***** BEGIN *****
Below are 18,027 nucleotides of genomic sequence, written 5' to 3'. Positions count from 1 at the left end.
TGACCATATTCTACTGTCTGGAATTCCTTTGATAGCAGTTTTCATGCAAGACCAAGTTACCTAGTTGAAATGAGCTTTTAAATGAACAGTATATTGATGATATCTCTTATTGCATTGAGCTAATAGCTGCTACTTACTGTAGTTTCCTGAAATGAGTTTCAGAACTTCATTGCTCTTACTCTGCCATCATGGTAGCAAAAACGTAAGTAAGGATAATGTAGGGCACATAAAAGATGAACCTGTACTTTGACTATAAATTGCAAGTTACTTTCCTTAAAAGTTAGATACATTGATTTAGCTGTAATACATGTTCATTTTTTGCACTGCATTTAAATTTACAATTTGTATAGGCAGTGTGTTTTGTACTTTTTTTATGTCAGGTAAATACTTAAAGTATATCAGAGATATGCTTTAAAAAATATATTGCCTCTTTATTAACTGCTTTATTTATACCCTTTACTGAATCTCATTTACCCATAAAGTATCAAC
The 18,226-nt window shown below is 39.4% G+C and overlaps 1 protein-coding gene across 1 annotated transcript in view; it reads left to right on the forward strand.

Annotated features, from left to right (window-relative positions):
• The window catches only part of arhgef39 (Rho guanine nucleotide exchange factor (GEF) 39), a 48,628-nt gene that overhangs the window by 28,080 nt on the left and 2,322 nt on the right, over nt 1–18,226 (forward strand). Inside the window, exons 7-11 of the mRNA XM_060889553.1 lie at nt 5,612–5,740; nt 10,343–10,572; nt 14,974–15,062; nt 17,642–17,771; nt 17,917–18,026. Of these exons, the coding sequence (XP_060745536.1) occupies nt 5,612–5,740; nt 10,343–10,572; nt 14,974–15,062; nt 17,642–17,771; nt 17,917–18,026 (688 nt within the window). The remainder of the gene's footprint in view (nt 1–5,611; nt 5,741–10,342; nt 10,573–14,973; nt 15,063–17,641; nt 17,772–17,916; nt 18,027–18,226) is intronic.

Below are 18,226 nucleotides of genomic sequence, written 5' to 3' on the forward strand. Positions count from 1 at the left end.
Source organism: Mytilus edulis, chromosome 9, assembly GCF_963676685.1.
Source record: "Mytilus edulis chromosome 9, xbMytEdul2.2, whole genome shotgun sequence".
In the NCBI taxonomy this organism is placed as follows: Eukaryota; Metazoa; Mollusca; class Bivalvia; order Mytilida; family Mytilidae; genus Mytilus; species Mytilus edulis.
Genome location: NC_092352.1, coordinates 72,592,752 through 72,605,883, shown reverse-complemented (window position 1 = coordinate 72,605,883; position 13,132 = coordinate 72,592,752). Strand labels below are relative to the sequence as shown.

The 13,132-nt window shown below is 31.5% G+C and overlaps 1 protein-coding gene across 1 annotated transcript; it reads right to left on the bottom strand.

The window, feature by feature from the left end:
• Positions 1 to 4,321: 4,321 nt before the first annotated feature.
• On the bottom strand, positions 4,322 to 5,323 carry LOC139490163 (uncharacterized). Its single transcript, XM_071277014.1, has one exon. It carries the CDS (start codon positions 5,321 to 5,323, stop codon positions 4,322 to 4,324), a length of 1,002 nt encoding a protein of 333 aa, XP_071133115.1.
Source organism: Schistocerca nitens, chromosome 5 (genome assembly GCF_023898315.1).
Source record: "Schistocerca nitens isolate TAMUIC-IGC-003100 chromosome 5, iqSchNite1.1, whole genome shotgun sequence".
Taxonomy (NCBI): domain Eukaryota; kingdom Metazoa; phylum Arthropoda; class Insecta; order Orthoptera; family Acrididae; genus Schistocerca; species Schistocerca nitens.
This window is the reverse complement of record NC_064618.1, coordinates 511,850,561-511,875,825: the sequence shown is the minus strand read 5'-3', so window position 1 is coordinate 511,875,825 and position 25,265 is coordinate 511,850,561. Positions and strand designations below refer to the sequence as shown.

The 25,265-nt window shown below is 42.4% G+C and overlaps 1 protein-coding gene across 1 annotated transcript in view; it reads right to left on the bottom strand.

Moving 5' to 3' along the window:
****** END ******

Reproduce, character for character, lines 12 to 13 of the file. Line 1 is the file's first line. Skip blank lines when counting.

The window, feature by feature from the left end:
• Positions 1 to 4,321: 4,321 nt before the first annotated feature.